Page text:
Painted by an anonymous author, the two pieces are part of the works painted under the guidance of the School of Huamanga, founded by Diego Tito Quispe, colonial Peru's most recognized indigenous painter.
The works returned by U.S. citizen Tracey Willfong are part of an original collection composed of 21 canvases. The paintings were commissioned at the end of the 16th Century by the Franciscan Congregation settled in the Peruvian Andes, and since then they were housed in Virgen Del Rosario Chapel located in Hualahoyo (Junin region).
Unfortunately, since the early 1990s, a series of systematic robberies completely dismembered this valuable art collection. So far, Peru has recovered a total of six pieces. Three canvases were repatriated from Chile and an additional piece has been recovered in the United States.
"This private initiative is a civic gesture of great value because it indicates that there is a growing awareness among private collectors today to denounce the possession of cultural assets that are part of the heritage of a nation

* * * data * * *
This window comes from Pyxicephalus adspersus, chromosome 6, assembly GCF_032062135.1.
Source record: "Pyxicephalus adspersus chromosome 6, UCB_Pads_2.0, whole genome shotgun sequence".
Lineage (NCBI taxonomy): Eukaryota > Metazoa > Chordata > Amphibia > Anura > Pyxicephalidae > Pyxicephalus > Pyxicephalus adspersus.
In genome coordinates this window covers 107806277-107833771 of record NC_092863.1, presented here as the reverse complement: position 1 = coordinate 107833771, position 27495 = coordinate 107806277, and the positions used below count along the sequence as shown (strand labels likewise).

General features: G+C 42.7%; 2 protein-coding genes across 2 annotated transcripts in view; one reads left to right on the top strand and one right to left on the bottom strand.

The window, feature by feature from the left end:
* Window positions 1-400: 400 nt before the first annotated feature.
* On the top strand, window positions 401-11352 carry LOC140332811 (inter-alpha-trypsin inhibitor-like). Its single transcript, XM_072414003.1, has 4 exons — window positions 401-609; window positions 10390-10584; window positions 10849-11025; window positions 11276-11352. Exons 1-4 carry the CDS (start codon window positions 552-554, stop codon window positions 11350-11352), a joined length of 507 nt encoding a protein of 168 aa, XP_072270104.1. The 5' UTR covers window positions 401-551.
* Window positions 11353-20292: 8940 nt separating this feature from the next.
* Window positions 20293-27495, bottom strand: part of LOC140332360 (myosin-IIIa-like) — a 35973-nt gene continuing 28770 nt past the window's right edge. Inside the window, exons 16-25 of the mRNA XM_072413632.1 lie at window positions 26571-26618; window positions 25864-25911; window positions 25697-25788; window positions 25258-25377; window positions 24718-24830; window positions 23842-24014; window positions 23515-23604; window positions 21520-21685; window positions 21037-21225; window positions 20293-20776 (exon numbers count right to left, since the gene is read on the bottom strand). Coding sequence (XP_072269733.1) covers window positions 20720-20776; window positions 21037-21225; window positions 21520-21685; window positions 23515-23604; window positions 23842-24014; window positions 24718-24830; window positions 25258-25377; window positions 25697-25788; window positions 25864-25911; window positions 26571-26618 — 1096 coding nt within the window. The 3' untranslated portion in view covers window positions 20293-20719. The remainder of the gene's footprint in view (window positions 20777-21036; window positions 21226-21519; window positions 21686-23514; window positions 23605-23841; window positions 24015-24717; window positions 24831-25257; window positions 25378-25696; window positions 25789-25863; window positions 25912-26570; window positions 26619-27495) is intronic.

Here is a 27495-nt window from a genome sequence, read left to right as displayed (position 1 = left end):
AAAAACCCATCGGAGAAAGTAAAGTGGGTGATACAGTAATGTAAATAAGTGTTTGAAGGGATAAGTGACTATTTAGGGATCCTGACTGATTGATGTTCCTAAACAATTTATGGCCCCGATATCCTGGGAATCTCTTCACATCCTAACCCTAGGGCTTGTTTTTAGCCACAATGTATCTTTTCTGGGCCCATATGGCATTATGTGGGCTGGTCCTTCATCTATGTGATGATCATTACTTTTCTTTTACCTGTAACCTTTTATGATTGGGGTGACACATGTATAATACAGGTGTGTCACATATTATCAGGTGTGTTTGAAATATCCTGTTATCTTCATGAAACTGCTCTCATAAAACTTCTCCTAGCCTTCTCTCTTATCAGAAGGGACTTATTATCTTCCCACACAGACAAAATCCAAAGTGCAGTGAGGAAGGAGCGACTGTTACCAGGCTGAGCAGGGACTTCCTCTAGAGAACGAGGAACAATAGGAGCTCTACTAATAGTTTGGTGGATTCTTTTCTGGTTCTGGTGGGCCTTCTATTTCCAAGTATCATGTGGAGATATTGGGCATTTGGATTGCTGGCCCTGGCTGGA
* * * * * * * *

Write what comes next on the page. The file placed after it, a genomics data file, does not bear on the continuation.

and to return them to their legitimate heirs," said Peruvian Ambassador to the U.S. Carlos Pareja.
The process of identification and follow-up of the recovered works, as well as the protocol of return, was jointly undertaken by the Peruvian Consulate in New York City, headed by Ambassador María Teresa Merino de Hart and Counselor of Public and Legal Affairs of the well-known house Christie's auctioneer, Sandra Cobden.
The collection of colonial paintings, of deep religious inspiration, represent the Creation, the Great Flood, and the Holy Family. The works recovered today will be repatriated to Peru in the coming weeks and will be exhibited at the Nation's Museum in Lima.